Here is the context that anyone needs to really examine LaRaza studies. Tucson has one large school district, the Tucson Unified School District, and about a half dozen smaller districts that surround it. There are also many charter schools and private schools in the area. The Tucson District has been losing students to private schools and charter schools for years, but since the federal desegregation order was lifted two years ago THOUSANDS more students...mostly white and middle-class..have left the district to go to neighboring districts that produce better academic performance. This has left the Tucson District as a majority Hispanic District that can not pass budget overrides because of a lack of credibility with voters in Tucson. One major concern with voters has been the LaRaza program. The district has been controlleld by ethnic advocacy groups for some more reason for the white flight. There is even a district-wide discipline policy that treats students differently according to their race and/or ethnicity.

The LaRaza studies program ought to be dismantled in the best interests of the Tucson District, but until the Governing Board stops kowtowing to ethnic advocacy groups that will not happen.

Posted by: kronberg | May 4, 2010 7:55 PM | Report abuse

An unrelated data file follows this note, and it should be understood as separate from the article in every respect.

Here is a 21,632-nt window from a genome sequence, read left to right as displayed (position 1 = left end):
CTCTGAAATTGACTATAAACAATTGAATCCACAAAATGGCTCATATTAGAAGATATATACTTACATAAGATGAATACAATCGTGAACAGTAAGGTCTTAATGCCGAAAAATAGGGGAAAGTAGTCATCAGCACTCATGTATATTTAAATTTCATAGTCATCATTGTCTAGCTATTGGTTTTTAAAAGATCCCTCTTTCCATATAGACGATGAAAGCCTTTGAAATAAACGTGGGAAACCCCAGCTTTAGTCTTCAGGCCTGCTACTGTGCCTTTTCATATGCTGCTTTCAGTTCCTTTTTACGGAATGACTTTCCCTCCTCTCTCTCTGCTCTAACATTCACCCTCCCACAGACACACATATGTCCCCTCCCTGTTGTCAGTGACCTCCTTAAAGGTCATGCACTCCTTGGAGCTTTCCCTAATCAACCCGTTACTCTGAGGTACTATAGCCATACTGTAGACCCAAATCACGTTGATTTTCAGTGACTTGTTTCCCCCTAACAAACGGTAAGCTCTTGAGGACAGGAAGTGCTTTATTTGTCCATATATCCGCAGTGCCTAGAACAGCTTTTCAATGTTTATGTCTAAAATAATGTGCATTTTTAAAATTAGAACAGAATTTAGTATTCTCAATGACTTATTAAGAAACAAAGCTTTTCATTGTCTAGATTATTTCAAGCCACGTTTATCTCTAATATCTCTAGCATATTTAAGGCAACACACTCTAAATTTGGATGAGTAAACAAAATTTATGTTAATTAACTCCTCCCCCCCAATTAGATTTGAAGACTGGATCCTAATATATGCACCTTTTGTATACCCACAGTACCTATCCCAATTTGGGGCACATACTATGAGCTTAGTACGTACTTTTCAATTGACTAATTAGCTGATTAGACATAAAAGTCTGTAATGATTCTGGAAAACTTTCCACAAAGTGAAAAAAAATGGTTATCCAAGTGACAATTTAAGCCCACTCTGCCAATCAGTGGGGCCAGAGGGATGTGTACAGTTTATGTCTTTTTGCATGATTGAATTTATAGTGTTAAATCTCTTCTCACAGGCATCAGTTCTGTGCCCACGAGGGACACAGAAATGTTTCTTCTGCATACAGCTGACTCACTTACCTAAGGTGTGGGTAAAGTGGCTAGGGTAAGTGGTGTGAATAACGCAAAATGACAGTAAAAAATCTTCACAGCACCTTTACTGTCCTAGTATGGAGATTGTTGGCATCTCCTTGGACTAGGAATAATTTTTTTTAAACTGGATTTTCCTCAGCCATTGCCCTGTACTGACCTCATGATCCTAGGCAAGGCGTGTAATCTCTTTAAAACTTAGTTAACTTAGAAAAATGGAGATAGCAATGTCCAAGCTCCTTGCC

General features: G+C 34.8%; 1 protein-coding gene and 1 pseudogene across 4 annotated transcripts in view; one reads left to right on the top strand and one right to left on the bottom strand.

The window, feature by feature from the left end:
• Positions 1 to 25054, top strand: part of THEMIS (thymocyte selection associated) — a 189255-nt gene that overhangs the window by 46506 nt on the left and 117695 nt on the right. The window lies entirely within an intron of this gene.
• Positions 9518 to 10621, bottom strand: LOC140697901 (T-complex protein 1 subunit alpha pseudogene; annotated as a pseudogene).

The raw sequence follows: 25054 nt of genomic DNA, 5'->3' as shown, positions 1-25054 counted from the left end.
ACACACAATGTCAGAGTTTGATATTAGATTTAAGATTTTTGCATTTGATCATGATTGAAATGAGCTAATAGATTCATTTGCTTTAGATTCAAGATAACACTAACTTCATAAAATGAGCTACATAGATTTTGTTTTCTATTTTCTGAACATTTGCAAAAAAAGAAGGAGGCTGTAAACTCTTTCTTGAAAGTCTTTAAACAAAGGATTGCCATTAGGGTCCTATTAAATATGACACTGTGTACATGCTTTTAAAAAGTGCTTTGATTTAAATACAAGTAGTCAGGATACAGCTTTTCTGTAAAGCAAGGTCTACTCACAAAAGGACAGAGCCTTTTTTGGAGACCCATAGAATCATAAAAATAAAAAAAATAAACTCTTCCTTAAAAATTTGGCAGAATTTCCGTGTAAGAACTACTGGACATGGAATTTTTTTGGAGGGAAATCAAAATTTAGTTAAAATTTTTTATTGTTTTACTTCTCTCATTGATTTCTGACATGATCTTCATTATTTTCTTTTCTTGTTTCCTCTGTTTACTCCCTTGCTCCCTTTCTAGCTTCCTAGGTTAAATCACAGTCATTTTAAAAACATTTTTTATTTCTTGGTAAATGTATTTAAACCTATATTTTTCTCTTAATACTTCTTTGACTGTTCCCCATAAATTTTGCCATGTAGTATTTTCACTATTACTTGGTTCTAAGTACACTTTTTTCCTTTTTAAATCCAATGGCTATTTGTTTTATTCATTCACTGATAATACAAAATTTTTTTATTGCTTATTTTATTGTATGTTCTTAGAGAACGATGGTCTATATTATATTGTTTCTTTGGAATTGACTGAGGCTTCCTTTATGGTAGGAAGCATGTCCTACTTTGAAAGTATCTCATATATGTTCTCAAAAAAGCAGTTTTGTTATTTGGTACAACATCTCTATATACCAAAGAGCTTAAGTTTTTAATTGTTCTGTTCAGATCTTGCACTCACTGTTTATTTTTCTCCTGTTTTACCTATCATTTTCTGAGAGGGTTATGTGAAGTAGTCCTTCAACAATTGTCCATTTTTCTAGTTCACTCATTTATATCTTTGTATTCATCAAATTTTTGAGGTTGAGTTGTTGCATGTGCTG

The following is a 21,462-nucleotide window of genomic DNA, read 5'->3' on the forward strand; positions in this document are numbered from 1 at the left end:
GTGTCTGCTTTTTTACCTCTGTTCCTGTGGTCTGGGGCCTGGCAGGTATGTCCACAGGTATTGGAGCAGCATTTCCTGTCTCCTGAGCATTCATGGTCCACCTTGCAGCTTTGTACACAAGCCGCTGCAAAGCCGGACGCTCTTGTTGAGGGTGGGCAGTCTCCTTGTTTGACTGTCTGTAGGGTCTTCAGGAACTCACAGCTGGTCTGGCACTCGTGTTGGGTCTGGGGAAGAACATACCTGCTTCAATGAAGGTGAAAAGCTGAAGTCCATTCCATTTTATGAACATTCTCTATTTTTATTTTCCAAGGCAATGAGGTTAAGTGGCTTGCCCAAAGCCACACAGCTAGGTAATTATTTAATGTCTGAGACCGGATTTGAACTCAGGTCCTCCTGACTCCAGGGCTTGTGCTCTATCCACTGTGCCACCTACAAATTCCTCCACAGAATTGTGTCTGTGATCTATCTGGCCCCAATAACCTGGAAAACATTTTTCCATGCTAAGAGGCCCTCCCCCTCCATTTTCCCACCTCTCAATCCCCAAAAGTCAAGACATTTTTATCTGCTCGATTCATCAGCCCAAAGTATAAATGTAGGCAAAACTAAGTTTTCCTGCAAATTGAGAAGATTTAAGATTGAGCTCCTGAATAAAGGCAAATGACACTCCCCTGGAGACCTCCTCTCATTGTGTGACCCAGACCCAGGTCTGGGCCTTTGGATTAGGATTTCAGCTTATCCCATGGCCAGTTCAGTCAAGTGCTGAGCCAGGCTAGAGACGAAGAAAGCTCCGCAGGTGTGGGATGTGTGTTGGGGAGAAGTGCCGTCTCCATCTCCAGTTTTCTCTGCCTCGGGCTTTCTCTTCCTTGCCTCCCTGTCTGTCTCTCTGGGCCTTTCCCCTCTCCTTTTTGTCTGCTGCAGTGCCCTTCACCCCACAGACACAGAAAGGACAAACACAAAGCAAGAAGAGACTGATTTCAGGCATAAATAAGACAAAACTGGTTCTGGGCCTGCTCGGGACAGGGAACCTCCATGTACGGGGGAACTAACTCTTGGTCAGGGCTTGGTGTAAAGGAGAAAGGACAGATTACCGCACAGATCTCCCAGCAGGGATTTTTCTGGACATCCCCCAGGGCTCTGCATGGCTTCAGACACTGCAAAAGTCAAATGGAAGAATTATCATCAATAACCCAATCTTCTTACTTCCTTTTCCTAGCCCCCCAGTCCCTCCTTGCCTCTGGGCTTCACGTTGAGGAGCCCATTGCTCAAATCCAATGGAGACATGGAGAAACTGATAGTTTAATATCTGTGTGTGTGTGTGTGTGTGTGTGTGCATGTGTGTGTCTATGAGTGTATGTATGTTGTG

"in the 1960s Chicano radicals called for reclaiming the land. Sounds dangerous, doesn’t it?"

actually radical groups such as La Raza and MechA still call for the reclamation. or did you miss the signs and banners held up by these groups during the "peaceful" protest marches this past weekend

Posted by: pakurilecz | May 4, 2010 11:27 PM | Report abuse

In the 1960s, our high school history text told us that the Mexican War was a wonderful thing--that the United States responded to the desire of the Mexican people and the Indians living in what became the Gadsden Purchase by helping them gain their freedom from the cruel, oppresive Spanish government--the same ones who the brave men at the Alamo had fought against ten years earlier. According to this book, we also had "liberated" Cuba and the Phillipines in the Spanish-American War. (Our teacher stuck his neck out by contradicting this view.)

One of my history professors in college theorized that part of the baby boomers' mistrust of government and part of the anger toward the government's Vietnam policy was due to anger when we discovered the lies we had been told all through school. I don't know about that, but it's an interesting theory--what does happen to your opinion of an institution when you discover that it's been lying to you all your life? And what do you teach your kids about school when you have learned not to believe what they teach?

Posted by: sideswiththekids | May 5, 2010 7:00 AM | Report abuse

I am an AZ resident. My kids go to a charter school. The local public district schools were overcrowded and English as 2nd language kids were delaying other kids learning (see No Left Behind). I hate the fact that regular schools are allowing more and more "special" days/months to "celebrate" a peticular race or ethnic group. Black History Month, Cinco De Mayo etc. I think it points out our differences and teaches our children to segragate our population by race and background

Posted by: gretchenb25 | May 7, 2010 1:46 PM | Report abuse